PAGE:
10. #220
    Elite Member Grimmlok's Avatar
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    Now they're flying helicopters over the plans, dumping water on them.

    That's pretty much Chernobyl territory. Last ditch effort.

    I'd be gettin the fuck out of Japan for the next few hundred thousand years.
    I am from the American CIA and I have a radio in my head. I am going to kill you.

  11. #221
    Elite Member SuriCruise's Avatar
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    holy hell
    And so, I will keep fighting to make the US a more progressive, multi-cultural country, and my fight starts on GossipRocks - mikesandy

  12. #222
    Elite Member Brookie's Avatar
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    It's turning into an uninhabitable zone - for years to come. How much tragedy can one nation accommodate?
    Life is short. Break the Rules. Forgive Quickly. Kiss Slowly. Love Truly.
    Laugh Uncontrollably. And never regret ANYTHING that makes you smile.

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  13. #223
    Elite Member McJag's Avatar
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    It's not as if they have a lot of room to spread out,either. At least Russia had space.
    I didn't start out to collect diamonds, but somehow they just kept piling up.-Mae West

  14. #224
    Hit By Ban Bus! AliceInWonderland's Avatar
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    more bad news, long time coming apparantly and eye-opening to me thats for sure. Read it once, and then read it again or take a moment after each paragraph, it kind of needs that kind of digestion.

    Earthquake in Japan to Bring Debt Crisis of Epic Proportions

    The earthquake and tsunami that struck Japan on Friday have caused tragic devastation to lives and property, but Japan may soon be overwhelmed by a debt crisis of epic proportions. With crony deficit spending by the Japanese government having destroyed its economy over the last two decades, Japan now has a real national crisis that will force the government to engage in massive deficit spending. There is a strong risk of a financial meltdown in the world's most indebted nation. (Also read The Economic Impact of the Earthquake and Japan's Struggle to Recover.)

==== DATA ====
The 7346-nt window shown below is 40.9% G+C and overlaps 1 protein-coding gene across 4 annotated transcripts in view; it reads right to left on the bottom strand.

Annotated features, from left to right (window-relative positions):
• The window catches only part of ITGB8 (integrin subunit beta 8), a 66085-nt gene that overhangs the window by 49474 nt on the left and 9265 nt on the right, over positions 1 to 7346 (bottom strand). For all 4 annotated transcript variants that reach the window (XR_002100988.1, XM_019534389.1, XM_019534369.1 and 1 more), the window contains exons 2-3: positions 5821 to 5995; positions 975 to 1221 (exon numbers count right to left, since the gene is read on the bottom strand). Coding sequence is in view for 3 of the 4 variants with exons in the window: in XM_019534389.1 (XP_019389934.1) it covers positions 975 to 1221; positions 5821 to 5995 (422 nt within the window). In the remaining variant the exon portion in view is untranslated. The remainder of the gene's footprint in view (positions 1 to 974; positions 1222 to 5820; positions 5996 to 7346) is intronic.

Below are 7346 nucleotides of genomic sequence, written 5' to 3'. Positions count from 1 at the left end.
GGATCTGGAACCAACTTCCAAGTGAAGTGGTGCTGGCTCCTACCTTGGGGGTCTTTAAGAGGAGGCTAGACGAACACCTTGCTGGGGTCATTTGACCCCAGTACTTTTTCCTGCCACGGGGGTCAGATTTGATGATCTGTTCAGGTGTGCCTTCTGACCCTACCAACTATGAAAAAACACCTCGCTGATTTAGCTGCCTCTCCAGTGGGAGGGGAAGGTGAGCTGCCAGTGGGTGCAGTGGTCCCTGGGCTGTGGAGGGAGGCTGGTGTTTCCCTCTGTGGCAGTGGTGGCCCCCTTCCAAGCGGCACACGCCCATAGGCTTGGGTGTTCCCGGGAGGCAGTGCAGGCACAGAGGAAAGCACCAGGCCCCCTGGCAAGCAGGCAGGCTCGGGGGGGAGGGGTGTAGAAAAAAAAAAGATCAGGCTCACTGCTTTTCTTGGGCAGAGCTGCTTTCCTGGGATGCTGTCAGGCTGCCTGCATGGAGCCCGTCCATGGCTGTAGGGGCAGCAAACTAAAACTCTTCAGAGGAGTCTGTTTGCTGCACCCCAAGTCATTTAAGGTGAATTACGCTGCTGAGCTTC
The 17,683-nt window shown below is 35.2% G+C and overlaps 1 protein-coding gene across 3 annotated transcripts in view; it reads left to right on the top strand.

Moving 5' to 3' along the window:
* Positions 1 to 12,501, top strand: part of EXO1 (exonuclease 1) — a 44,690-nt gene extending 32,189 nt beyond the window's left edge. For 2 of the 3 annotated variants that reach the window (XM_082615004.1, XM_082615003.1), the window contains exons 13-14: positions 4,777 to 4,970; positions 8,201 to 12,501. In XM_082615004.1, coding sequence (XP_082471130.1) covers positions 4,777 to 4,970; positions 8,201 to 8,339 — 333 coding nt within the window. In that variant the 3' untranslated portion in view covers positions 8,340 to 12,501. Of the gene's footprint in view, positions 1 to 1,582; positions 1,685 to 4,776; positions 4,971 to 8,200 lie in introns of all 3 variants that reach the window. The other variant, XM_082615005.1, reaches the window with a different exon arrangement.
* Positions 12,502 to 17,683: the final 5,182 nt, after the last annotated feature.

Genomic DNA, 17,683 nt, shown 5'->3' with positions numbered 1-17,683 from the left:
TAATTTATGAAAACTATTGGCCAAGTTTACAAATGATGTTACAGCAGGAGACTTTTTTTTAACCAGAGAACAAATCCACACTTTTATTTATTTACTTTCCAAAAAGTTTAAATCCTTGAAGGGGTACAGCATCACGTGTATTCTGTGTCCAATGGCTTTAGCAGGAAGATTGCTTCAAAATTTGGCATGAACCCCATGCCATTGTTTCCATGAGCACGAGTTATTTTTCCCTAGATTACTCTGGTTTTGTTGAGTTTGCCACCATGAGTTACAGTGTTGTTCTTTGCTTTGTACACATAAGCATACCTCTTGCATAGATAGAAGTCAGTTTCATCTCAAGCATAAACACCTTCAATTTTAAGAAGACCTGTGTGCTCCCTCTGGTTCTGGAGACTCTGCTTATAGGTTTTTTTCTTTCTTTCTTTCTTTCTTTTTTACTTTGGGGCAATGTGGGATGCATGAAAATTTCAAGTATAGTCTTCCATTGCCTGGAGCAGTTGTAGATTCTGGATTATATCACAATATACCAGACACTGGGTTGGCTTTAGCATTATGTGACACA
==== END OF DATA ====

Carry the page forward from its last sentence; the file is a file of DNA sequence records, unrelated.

After the credit-induced boom in the late 1980s, Japan's high rate of growth stumbled and bank loan defaults skyrocketed. Over the last 20 years, asset prices are down by 65% for the Nikkei stock index, 50% for residential real estate, and 70% for commercial real estate. The centrally planned Japanese government responded to this crisis of falling asset values with wave after wave of colossal deficit spending stimulus. Japan's public debt rose from virtually nothing to 225% of gross domestic product (GDP), but the economy has remained stagnant.

    Japan is sitting on central government debt approaching one quadrillion (one thousand trillion) yen and central government revenues are approx ¥48 trillion. Their ratio of central government debt to revenue is a fatal 20x. (See alsoWill the Yen Rise? Explaining the Currency's Movements.)

    Both Japan and the USA need interest rates to stay low to fund their enormous deficits. According to J. Kyle Bass' Hayman Capital, every 100 basis point change in the weighted-average cost of capital (interest rates) is roughly equal to 25% of Japan's central government's tax revenue.

    Put another way, a 200 basis point move higher over time in Japan's interest rates will increase their interest expense by more than ¥20 trillion. If Japan had to borrow at France's rates (an AAA-rated member of the UN Security Council), the interest burden alone would bankrupt the island nation.

    Japan has engaged in about the same level of 7% deficit spending as the US has averaged for the last two years, except Japan has sustained this level of spending for the last 20 years. Normally, heavy deficit spending quickly exhausts a nation's internal markets to buy its own debt and the country is forced to auction bonds at higher and higher interest rates to outsiders, which also increases the costs of the debt and forces the nation to sell even more debt. At some point the country becomes so indebted that credit agencies downgrade the country's quality rating to junk, foreigners refuse to buy new debt, and the country defaults. Japan has avoided this deficit financing end-game because the nation has been able to finance 95% of its debt at home. Over the last year Greece with a third less and Ireland with less than half the debt to GDP ratio of Japan imploded when foreigners refused to invest.